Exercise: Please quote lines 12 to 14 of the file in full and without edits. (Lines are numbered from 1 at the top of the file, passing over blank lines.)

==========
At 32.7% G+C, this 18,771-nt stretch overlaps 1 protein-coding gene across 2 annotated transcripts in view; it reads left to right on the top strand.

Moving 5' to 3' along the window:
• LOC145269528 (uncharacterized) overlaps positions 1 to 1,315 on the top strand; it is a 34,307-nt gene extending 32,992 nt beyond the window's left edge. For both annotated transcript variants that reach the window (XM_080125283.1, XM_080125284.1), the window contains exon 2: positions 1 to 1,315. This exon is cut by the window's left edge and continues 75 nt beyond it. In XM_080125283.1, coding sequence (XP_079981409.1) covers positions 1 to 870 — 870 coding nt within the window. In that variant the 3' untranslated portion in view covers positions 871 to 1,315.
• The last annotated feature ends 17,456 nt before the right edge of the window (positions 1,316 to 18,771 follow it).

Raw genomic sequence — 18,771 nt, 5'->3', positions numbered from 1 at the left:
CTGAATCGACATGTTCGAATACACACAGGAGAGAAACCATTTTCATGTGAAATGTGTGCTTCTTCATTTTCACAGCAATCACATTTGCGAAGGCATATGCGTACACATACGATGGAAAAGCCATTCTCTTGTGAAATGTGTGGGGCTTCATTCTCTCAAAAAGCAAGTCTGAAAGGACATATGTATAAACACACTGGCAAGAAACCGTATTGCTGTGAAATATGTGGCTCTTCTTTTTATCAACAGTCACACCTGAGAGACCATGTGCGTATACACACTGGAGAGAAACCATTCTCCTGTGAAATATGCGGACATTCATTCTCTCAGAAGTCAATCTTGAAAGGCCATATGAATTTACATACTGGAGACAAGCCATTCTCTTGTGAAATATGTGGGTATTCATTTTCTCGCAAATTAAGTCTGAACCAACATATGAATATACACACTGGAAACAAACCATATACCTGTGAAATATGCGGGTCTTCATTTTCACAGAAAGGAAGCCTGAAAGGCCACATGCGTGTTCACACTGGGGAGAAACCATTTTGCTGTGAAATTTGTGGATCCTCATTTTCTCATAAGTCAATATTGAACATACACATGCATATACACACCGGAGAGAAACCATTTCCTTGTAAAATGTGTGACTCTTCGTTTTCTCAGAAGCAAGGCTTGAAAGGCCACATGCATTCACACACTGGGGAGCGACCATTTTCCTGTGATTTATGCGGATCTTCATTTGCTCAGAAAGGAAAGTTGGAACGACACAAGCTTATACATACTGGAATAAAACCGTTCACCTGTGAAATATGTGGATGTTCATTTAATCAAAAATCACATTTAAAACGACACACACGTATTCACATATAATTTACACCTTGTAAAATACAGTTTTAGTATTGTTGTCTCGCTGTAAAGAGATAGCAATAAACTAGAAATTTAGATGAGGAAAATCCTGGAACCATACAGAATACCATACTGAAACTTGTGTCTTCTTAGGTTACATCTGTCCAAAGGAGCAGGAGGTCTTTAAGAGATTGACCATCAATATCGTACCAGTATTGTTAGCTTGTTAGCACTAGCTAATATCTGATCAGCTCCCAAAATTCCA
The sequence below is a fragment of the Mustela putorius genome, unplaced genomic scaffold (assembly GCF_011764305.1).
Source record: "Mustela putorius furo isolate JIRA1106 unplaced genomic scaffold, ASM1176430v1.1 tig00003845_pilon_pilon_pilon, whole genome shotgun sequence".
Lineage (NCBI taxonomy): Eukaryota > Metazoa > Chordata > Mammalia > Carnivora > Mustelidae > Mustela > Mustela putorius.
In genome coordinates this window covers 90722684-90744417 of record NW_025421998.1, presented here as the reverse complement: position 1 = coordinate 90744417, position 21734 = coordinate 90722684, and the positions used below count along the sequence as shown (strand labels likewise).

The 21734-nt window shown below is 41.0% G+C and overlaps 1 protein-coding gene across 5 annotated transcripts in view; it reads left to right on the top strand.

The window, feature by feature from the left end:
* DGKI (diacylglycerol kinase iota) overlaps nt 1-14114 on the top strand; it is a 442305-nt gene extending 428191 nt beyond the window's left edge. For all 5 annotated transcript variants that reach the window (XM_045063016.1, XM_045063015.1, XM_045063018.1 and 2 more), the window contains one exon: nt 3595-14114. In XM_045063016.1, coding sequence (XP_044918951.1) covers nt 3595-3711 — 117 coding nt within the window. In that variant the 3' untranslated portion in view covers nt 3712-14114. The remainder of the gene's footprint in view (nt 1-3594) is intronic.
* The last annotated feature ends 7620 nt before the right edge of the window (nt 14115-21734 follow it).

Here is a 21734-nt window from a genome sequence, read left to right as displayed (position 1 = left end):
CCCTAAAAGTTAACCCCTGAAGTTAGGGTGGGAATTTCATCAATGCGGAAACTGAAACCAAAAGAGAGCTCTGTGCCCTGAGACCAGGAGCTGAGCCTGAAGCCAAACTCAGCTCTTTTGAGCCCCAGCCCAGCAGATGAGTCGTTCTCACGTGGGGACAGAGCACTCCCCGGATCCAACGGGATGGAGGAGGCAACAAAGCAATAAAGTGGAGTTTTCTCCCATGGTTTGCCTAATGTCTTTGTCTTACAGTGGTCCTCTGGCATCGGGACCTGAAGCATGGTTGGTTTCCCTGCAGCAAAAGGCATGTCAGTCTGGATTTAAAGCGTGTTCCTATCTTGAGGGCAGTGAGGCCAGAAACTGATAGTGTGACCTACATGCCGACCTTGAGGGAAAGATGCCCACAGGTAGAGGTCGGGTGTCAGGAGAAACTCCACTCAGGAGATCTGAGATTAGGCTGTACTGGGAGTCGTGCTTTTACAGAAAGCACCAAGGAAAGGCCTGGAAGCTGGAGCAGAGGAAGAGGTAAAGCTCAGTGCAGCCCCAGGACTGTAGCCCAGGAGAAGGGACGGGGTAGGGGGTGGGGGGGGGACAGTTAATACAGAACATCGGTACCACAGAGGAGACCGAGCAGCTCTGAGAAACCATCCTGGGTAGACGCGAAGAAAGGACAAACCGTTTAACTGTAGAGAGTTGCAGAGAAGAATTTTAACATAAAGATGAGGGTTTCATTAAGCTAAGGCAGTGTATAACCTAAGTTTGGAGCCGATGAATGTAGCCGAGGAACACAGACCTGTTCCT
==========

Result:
The window, feature by feature from the left end:
* DGKI (diacylglycerol kinase iota) overlaps nt 1-14114 on the top strand; it is a 442305-nt gene extending 428191 nt beyond the window's left edge. For all 5 annotated transcript variants that reach the window (XM_045063016.1, XM_045063015.1, XM_045063018.1 and 2 more), the window contains one exon: nt 3595-14114. In XM_045063016.1, coding sequence (XP_044918951.1) covers nt 3595-3711 — 117 coding nt within the window. In that variant the 3' untranslated portion in view covers nt 3712-14114. The remainder of the gene's footprint in view (nt 1-3594) is intronic.
* The last annotated feature ends 7620 nt before the right edge of the window (nt 14115-21734 follow it).